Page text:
WATCH: Utah Cops Break into Home of Family with Non-Existent Warrants

In the latest example of state-sanctioned terrorism, a throng of cops broke into the home of a family in Utah without a warrant, tasering a 57-year-old man out of spite and malice for not welcoming them into his home when they showed up with riot shields, battering rams and a litany of lies as to why they should be let in.

The cops were from the Utah Division of Adult Probation & Parole and were looking for the man’s son, José Yañez, who had not lived at the house for at least a year.

And the cops seemed to have known that because the address listed on their arrest warrant differed from his parent’s address which is why they deliberately left the warrant behind when they conducted the raid, according to a lawsuit filed last week by the ACLU on behalf of the family.

The incident took place in August 2018 and began when Munir Yañez, the father, would not let them into his home without a warrant. One cop kept showing Yañez a document claiming to be a warrant but the lawsuit states it was probably just a front page to their son’s internal files.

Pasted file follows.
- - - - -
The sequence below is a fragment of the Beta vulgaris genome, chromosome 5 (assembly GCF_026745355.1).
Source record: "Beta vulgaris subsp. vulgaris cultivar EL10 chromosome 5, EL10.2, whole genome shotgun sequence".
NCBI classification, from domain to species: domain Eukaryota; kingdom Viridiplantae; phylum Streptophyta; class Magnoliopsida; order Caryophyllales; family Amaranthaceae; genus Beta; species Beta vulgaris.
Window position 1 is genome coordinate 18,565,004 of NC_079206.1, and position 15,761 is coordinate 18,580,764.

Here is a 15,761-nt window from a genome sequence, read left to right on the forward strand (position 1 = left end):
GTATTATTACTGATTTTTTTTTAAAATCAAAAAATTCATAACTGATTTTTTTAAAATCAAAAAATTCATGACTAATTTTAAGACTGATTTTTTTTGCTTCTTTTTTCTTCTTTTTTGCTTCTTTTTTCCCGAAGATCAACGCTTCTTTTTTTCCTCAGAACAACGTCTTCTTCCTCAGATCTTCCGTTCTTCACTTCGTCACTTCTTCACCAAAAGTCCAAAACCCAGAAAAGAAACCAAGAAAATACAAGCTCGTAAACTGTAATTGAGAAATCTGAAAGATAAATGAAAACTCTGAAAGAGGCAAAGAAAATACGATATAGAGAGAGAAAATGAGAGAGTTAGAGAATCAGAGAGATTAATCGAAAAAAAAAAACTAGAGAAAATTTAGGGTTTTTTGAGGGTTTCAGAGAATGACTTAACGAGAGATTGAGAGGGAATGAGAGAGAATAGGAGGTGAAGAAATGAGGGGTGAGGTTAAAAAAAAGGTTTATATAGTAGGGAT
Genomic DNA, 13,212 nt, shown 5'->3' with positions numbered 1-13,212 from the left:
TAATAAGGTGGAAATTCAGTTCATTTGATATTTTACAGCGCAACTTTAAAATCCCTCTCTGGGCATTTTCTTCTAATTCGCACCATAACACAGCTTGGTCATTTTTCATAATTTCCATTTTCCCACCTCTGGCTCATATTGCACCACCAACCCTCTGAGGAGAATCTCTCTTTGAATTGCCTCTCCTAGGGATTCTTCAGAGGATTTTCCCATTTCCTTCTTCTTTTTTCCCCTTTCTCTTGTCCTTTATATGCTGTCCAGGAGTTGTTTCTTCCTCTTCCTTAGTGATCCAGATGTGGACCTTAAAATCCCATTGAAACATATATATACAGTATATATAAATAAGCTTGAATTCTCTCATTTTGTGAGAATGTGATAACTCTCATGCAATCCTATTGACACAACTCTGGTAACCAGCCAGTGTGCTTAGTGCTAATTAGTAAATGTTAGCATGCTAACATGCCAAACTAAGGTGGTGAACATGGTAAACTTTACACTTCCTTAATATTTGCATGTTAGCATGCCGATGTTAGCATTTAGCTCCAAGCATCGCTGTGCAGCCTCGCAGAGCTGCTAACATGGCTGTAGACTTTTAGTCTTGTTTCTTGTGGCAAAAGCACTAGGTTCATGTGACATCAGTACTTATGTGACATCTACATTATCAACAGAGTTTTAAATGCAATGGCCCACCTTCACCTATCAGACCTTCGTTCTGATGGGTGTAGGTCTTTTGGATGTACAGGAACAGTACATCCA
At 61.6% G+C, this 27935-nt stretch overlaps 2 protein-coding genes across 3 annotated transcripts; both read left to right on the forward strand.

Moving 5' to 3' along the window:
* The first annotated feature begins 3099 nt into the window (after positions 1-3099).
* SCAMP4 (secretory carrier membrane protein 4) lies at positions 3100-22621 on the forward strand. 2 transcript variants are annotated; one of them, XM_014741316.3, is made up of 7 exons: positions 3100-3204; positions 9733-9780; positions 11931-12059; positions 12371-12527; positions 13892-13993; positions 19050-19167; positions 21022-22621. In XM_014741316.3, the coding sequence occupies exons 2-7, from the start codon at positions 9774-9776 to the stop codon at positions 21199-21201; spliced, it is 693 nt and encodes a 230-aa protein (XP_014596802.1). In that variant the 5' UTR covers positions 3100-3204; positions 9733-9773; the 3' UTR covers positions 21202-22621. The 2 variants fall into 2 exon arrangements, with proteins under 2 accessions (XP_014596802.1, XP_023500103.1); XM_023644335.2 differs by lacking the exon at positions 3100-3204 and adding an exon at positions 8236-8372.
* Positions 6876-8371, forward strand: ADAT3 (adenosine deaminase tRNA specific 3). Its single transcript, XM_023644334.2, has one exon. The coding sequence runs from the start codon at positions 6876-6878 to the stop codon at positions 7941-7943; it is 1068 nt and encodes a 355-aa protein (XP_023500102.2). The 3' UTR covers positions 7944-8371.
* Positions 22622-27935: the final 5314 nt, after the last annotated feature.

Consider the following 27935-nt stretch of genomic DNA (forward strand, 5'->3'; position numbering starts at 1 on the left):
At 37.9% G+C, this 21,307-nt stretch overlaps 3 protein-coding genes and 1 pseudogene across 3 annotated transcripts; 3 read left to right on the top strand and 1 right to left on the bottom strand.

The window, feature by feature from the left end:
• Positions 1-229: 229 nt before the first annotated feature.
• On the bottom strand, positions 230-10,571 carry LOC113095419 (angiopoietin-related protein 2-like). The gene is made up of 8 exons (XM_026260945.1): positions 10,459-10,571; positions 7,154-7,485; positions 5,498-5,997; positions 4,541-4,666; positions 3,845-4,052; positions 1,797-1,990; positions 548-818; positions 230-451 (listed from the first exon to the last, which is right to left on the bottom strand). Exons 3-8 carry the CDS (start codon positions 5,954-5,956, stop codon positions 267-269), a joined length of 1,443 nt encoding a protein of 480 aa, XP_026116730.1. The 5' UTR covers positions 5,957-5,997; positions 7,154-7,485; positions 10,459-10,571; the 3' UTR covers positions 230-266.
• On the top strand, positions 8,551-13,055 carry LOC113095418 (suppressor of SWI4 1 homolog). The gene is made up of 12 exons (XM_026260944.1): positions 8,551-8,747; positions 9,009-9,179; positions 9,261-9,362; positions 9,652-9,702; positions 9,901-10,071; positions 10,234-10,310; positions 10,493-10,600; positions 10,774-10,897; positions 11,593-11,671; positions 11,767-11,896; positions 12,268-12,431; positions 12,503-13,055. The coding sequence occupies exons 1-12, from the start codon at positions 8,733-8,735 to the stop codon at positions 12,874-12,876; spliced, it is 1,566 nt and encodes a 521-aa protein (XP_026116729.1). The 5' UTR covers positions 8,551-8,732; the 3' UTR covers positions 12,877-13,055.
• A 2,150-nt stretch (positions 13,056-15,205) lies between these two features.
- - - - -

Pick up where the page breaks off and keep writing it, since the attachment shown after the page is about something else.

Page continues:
The cops did not give up, threatening, bullying and intimidating him until they finally made their way inside the house where tasered the father, shoved the mother to the ground with a shield and handcuffed the kids to keep them from recording.

The cops placed the father and son facedown in handcuffs in their front yard in full display of their neighbors who had no idea what was going on, keeping them there for two-and-a-half hours while they ransacked the house.

While he was handcuffed in the front yard, one cop took his fingerprints against his will. They then transported Yañez, who is an American citizen, to jail, mocking him by telling him he would be deported the following day but releasing him the following day with no charges.